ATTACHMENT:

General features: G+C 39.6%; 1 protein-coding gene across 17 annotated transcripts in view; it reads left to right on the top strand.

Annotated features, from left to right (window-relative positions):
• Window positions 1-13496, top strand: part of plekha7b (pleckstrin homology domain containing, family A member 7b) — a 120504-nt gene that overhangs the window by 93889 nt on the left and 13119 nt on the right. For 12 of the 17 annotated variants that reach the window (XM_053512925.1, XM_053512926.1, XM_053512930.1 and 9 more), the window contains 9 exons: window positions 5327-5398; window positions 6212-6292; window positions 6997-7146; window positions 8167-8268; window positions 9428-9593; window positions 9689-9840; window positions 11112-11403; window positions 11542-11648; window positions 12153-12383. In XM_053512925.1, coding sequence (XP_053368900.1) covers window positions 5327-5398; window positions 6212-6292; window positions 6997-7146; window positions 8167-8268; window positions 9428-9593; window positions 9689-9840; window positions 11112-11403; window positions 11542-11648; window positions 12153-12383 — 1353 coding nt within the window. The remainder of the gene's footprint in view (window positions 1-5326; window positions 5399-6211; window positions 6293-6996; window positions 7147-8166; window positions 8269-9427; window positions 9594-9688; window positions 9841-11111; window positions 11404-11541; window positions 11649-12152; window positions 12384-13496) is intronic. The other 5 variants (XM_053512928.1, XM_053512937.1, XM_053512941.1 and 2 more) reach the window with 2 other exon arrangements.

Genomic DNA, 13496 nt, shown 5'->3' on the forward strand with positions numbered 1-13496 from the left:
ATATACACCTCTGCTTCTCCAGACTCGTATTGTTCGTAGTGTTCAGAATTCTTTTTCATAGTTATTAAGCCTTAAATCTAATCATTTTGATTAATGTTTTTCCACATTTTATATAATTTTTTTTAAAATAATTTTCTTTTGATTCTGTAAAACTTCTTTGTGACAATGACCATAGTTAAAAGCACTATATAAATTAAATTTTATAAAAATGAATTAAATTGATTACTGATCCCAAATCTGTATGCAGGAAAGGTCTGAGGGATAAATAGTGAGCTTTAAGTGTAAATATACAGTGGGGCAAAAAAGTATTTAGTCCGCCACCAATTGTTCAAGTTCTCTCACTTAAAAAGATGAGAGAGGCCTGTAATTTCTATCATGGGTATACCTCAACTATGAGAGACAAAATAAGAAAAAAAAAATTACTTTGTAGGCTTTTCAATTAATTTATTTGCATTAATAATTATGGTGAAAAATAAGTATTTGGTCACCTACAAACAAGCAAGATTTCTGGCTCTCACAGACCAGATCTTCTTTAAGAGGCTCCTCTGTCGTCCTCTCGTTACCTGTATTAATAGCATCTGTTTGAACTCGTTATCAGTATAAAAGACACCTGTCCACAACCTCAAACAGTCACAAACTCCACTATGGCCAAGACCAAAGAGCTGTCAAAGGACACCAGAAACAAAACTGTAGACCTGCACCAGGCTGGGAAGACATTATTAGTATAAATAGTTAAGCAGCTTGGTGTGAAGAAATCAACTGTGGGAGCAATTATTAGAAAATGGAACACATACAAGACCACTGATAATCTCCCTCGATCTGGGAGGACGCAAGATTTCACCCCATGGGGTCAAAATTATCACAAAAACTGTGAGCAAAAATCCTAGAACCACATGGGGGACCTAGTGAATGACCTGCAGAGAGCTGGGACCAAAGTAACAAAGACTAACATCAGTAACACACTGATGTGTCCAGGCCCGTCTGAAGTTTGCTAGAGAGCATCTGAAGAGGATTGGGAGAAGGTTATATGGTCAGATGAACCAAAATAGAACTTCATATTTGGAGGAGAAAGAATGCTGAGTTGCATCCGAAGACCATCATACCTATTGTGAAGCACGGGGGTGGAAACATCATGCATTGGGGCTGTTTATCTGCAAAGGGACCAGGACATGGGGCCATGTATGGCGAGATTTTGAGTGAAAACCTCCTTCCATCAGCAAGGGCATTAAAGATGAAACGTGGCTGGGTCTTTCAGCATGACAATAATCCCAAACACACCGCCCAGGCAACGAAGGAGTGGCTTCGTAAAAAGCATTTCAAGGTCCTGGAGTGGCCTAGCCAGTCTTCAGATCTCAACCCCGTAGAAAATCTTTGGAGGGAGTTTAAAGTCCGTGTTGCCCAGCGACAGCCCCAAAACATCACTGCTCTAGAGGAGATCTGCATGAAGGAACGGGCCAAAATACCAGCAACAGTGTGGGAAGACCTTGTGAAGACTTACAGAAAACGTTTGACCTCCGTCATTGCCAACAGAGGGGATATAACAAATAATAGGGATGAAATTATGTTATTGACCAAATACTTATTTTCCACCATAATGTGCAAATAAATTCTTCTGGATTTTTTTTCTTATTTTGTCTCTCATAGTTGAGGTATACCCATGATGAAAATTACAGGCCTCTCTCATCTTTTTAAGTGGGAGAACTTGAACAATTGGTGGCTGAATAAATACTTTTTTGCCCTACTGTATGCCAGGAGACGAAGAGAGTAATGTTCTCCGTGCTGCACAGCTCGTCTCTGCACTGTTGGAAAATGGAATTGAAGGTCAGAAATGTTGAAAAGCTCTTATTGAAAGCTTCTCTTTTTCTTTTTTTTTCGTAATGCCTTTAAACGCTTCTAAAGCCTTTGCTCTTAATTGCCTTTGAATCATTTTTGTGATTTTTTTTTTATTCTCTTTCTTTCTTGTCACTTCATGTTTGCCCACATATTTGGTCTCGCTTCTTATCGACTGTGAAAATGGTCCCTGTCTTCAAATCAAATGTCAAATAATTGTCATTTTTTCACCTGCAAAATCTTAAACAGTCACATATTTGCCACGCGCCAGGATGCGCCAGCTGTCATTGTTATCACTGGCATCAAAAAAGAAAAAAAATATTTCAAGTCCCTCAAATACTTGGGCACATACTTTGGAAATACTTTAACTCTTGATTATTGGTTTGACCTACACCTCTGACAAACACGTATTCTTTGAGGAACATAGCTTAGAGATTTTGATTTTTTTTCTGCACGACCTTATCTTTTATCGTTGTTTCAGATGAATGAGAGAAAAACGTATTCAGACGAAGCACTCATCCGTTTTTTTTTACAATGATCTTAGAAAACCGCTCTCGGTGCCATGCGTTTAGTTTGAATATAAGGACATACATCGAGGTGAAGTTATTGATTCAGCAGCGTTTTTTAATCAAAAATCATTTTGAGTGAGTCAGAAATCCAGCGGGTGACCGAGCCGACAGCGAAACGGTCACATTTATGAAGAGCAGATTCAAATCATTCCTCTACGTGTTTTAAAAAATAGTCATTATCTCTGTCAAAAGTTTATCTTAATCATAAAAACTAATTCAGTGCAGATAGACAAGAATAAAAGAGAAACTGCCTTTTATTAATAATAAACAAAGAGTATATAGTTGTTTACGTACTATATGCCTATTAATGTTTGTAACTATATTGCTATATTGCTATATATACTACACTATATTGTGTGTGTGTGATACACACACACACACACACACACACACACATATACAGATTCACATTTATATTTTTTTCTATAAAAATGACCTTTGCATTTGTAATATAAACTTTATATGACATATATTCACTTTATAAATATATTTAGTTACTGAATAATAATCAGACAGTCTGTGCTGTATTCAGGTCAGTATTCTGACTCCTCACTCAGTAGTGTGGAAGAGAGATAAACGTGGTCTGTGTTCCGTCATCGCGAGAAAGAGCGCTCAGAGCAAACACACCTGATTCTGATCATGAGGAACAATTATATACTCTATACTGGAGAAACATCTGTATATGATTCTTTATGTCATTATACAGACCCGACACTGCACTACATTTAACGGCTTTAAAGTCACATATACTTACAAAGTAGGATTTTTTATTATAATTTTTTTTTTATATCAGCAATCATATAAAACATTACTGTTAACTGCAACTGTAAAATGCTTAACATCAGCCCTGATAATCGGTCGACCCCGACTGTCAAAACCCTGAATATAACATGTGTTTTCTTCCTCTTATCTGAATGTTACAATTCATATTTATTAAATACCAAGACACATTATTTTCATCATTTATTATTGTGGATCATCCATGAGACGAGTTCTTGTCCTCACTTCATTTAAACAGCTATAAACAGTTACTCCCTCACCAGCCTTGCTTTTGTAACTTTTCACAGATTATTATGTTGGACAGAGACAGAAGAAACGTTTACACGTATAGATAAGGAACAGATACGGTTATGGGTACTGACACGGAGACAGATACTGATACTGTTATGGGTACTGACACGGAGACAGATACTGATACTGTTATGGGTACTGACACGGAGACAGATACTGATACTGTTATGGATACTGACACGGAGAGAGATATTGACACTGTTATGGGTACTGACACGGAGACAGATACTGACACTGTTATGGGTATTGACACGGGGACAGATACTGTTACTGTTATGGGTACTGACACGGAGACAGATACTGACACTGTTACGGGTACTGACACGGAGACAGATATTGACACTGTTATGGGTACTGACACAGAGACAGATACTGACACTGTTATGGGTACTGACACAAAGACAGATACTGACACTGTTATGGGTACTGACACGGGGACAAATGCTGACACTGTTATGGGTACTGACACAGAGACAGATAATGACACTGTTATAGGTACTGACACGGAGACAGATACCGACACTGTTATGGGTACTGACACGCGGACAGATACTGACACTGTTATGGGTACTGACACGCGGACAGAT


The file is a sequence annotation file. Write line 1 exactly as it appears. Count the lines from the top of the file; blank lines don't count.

General features: G+C 39.6%; 1 protein-coding gene across 17 annotated transcripts in view; it reads left to right on the top strand.